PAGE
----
The financial challenges facing the Milwaukee County Parks have been well-documented by county officials and auditors and several blue ribbon commissions over the past two decades. The Wisconsin Policy Forum itself has spent considerable time researching the scope of those challenges and their causes.
For example, back in 2002, a Forum report highlighted the downward trajectory of county taxpayer support for the parks, finding that the county’s $30.6 million property tax levy allocation that year was less than half the $65.8 million it had provided in 1975 in inflation-adjusted dollars. The report also found that county park employment had declined from 1,195 full-time equivalent (FTE) positions in 1985 to 802 in 2002 (33%).
In a 2008 analysis, we warned of “an estimated $277 million backlog of infrastructure maintenance and repairs, declining attendance at pools and golf courses, and dependence on a property tax levy funding source that has diminished by two-thirds during the past 30 years.” Another Forum report released in 2013 noted that little had changed, citing a continued decline in staffing (now alarmingly down to 391 FTEs) and the parks department’s growing inability to “stay on top of repairs and upkeep (including basic functions like mowing, painting, and cleaning).”
Most recently, in the concluding segment of our five-part series of reports detailing the infrastructure challenges facing the metro Milwaukee region, we cited county parks as the region’s most pressing area of infrastructure neglect. The report found the county should be spending $39 million annually to repair and replace parks assets based on current needs, but the parks had received an average of only about $9.6 million annually in capital funds during the preceding five years.
These challenges would appear to constitute an urgent call for action. Yet, despite growing public awareness of the problem highlighted by voter approval of a 2008 advisory referendum supporting a dedicated sales tax for the parks, they continue to compete with other county functions for finite property tax revenues and limited borrowing capacity as their unmet operating and capital needs grow.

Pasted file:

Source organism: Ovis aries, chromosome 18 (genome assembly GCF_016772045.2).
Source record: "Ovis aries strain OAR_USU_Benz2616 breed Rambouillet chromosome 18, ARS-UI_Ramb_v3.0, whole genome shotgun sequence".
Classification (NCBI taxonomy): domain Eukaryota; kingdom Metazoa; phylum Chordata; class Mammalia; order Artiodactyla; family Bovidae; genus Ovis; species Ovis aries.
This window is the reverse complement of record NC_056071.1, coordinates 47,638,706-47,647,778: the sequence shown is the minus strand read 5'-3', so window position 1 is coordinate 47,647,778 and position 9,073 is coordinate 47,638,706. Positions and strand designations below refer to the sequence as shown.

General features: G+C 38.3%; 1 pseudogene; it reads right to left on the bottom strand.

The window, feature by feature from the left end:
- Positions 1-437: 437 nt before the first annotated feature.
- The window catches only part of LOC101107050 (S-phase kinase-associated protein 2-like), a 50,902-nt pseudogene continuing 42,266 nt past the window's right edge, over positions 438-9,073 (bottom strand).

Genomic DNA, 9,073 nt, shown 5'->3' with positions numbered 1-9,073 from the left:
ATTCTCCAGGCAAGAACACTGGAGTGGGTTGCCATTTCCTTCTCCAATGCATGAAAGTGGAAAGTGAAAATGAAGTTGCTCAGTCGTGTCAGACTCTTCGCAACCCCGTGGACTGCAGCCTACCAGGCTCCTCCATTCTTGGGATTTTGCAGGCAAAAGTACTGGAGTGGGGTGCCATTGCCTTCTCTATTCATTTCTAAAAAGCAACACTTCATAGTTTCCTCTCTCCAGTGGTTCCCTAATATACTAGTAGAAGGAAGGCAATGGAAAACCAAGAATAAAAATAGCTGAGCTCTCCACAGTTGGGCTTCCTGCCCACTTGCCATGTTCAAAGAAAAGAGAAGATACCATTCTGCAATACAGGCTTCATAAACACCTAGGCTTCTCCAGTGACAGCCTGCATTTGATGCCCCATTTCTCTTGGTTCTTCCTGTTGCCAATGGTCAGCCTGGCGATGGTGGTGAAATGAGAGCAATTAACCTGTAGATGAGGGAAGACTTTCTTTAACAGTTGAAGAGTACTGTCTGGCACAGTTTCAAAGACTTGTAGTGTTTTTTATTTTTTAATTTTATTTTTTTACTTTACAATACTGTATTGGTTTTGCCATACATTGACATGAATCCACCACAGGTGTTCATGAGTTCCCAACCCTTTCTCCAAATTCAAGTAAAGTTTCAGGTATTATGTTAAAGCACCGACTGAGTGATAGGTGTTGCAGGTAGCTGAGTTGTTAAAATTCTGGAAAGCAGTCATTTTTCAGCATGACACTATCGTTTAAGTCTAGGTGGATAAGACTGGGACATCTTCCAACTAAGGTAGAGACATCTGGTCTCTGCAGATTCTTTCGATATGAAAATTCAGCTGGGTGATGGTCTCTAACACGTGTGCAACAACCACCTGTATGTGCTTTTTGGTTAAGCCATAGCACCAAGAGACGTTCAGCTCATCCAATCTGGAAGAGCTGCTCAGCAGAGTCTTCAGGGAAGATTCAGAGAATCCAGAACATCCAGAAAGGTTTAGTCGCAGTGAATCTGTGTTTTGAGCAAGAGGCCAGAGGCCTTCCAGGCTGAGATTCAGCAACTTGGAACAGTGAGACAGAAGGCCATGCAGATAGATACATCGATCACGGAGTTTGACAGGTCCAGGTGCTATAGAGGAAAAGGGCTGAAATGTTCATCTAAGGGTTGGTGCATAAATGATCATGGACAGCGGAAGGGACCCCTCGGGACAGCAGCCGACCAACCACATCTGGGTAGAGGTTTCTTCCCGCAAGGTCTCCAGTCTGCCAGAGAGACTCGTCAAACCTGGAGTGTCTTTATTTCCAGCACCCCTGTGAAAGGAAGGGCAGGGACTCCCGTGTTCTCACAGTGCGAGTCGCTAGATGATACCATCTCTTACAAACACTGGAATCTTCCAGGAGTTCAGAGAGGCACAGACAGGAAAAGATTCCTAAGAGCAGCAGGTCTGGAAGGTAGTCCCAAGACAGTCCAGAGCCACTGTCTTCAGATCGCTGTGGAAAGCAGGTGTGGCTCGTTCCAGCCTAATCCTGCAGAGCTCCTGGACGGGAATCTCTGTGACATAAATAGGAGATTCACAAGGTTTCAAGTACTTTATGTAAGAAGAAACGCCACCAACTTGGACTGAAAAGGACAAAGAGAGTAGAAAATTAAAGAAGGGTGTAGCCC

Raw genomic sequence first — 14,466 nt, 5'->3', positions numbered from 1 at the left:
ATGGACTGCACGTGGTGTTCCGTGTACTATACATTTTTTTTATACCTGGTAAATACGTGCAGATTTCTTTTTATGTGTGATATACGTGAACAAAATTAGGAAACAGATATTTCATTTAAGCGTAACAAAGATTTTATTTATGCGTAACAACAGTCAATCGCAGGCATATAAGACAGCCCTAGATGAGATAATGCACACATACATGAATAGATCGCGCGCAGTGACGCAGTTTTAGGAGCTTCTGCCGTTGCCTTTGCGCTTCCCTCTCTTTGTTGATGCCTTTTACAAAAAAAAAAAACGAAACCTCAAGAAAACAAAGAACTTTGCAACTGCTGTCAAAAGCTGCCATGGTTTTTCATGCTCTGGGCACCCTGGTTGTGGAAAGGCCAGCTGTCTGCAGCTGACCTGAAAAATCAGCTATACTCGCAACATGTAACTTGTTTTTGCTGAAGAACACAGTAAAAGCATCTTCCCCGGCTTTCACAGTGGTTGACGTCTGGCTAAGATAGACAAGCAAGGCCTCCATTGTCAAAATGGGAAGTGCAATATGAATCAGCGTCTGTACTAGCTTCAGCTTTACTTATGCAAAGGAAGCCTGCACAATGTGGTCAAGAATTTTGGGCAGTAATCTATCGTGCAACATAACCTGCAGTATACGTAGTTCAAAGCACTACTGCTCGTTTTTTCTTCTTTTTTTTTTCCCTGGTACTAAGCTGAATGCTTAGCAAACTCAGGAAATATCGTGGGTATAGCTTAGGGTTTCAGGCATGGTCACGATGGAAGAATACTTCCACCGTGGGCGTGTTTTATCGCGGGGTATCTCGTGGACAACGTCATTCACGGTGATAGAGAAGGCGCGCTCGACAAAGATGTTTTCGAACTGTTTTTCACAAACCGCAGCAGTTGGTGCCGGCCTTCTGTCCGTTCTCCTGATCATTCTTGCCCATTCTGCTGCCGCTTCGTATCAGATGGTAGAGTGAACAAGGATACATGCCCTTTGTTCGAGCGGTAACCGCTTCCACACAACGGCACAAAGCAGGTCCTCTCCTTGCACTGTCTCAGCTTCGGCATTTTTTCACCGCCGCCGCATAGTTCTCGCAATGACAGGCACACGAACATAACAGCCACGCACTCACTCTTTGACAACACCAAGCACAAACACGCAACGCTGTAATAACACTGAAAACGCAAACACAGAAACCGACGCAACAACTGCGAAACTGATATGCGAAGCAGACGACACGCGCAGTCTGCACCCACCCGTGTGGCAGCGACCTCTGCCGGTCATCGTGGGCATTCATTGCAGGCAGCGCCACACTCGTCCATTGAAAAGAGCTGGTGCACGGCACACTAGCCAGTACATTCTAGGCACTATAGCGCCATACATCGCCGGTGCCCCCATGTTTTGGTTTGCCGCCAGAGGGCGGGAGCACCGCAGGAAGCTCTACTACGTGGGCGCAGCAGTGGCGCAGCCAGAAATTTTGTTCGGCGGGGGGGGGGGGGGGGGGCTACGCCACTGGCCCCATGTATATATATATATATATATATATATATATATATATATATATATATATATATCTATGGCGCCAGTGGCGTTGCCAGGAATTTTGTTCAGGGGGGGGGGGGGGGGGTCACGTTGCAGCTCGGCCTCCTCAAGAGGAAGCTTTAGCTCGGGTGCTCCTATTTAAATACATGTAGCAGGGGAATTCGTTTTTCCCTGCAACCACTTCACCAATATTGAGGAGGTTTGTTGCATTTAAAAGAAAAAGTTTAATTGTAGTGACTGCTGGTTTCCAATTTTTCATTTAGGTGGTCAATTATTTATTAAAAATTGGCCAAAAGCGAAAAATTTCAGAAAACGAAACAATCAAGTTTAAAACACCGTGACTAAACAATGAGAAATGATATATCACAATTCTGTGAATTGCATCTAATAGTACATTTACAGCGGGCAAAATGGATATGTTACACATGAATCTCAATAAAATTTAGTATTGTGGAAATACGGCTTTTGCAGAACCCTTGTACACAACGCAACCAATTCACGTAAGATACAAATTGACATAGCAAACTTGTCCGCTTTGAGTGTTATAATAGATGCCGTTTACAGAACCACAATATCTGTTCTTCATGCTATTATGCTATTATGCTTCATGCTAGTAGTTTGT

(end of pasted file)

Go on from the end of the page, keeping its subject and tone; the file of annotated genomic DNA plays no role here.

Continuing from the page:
It now appears that action cannot be delayed any longer. In the spring of 2021, Milwaukee County Executive David Crowley warned that if current trends and projections regarding county salaries and fringe benefit costs continue, then there may be no property tax levy available to support the parks by 2027. Such a development likely would necessitate a dismantling of the Milwaukee County park system at a time when open space and recreational resources have been valued more than ever by county residents during the pandemic.
To address this urgent matter, the Milwaukee County Parks commissioned the Forum to conduct a research and facilitation project that would consider options for creating a sustainable financial path forward. In considering options for the future, the project has and will consider not only steps needed to promote fiscal viability, but also the imperative to update parks assets and offerings to meet the needs and expectations of citizens in the 2020s (and beyond) and to further Milwaukee County’s strategic emphasis on racial equity and inclusion.
This report is the first deliverable associated with that project. It begins by reviewing the history of Milwaukee County’s financial support for its parks and reassessing the parks department’s current financial condition and challenges. It then explores funding and governance models used by peer park systems and concludes by summarizing the potential to consider elements of those models for Milwaukee County.
The findings of this report will be considered by parks stakeholders and the public, with an eye toward identifying a handful of specific new partnerships and governance models that merit further analysis as options to help Milwaukee County create a financially sustainable parks system that will meet the needs and expectations of its residents. A subsequent report will flesh out those models so they may be considered by policymakers as part of a long-term vision and plan for the Milwaukee County Parks. Continue reading…